It often happens that plots and party intrigues, which have the darkening effect of an eclipse of the sun, come between a ruler intent on great achievement and the man who could effect great undertakings. Then, instead of the sun, we see the northern stars in the sky. The ruler is overshadowed by a party that has usurped power. If a man at such a time were to try to take energetic measures, he would encounter only mistrust and envy, which would prohibit all movement. The essential thing then is to hold inwardly to the power of truth, which in the end is so strong that it exerts an invisible influence on the ruler, so that all goes well.

Third line

Nine in the third place means:
The underbrush is of such abundance
That the small stars can be seen at noon.
He breaks his right arm. No blame.

The image is that of a progressive covering over of the sun. Here the eclipse reaches totality, therefore even the small stars can be seen at noon.

In the sphere of social relationships, this means that the prince is now so eclipsed that even the most insignificant persons can push themselves into the foreground. This makes it impossible for an able man, though he might be the right hand of the ruler, to undertake anything. It is as though his arm were broken, but he is not to blame for being thus hindered in action.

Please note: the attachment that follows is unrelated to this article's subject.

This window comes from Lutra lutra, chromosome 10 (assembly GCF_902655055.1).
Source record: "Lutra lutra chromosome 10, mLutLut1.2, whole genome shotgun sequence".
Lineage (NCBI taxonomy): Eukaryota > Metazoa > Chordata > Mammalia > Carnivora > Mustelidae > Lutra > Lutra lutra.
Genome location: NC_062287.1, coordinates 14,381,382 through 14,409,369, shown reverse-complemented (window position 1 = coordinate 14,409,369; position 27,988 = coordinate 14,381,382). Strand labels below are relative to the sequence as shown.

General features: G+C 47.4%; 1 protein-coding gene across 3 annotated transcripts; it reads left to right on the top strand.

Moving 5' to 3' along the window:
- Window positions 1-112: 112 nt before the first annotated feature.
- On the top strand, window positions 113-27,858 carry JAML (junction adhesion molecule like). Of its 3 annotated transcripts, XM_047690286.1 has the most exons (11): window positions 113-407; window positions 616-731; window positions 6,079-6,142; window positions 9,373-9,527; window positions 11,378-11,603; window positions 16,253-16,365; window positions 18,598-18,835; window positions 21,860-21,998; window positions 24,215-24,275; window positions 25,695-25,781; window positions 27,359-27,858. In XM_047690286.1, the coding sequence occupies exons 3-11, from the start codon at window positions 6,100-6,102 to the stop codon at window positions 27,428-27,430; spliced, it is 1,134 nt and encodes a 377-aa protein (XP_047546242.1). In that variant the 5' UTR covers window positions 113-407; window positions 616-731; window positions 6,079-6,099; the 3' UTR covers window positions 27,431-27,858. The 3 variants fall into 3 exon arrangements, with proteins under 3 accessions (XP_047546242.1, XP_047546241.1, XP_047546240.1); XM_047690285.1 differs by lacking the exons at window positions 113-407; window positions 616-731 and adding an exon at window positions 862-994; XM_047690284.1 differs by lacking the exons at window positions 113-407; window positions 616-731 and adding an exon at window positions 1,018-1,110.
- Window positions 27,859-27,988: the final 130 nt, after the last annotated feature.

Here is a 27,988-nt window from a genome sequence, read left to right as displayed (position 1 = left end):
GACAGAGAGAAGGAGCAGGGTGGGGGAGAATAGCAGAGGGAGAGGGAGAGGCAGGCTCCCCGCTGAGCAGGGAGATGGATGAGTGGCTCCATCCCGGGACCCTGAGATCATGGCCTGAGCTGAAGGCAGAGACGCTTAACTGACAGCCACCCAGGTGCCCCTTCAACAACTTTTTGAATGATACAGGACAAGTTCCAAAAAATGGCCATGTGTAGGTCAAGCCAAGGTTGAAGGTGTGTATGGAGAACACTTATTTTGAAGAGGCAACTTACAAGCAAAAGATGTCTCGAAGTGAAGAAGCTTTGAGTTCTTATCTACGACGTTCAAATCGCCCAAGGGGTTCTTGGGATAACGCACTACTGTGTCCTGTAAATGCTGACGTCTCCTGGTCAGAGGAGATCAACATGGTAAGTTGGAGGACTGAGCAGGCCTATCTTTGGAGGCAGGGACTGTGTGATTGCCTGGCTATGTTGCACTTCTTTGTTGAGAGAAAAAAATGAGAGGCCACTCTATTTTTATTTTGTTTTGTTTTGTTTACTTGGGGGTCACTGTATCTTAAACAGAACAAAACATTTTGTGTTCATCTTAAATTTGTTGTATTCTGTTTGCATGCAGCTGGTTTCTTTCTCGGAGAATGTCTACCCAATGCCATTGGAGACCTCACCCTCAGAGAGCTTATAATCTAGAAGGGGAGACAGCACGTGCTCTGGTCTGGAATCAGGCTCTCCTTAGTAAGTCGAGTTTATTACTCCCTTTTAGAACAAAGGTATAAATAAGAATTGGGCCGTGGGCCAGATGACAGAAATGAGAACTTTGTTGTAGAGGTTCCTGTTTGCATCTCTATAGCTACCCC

Fourth line

Nine in the fourth place means:
The curtain is of such fullness
That the polestars can be seen at noon.
He meets his ruler, who is of like kind.
Good fortune.

Here the darkness is already decreasing, therefore interrelated elements come together. Here too the complement must be found–the necessary wisdom to complement joy of action. Then everything will go well. The complementary factor postulated here is the reverse of the one in the first line. In the latter, wisdom is to be complemented by energy, while here energy is complemented by wisdom.

Fifth line

Six in the fifth place means:
Lines are coming,
Blessing and fame draw near.
Good fortune.

The ruler is modest and therefore open to the counsel of able men. Thus he is surrounded by men who suggest to him the lines of action. This brings blessing, fame, and good fortune to him and all the people.

Upper line

Six at the top means:
His house is in a state of abundance.
He screens off his family.
He peers through the gate
And no longer perceives anyone.
For three years he sees nothing.

This describes a man who because of his arrogance and obstinacy attains the opposite of what he strives for. He seeks abundance and splendor for his dwelling. He wishes at all odds to be master in his house, which so alienates his family that in the end he finds himself completely isolated.

i'm fullfill with the prediction of my inner self to become real.
yoko – 2008/12/09
this is the very moment, I am getting this information from the universe, I am feeling the power and gain the power. I Ching is the guard.all will be good. yalin
Anon. – 2008/12/04
Ratafia – 2007/11/01
Anon. – 2007/12/02
love sent
Anon. – 2006/12/09
See also:
"The Book of Conciousness and Life."
Anon. – 2006/12/09
evol rel h f
lena – 2005/11/03
evol sent f
Anon. – 2005/11/02
Yi Jing I. 55. (55) IntroductionTable of content
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I Ching, the Book of Changes – Yi Jing I. 55. – Chinese on/offFrançais/English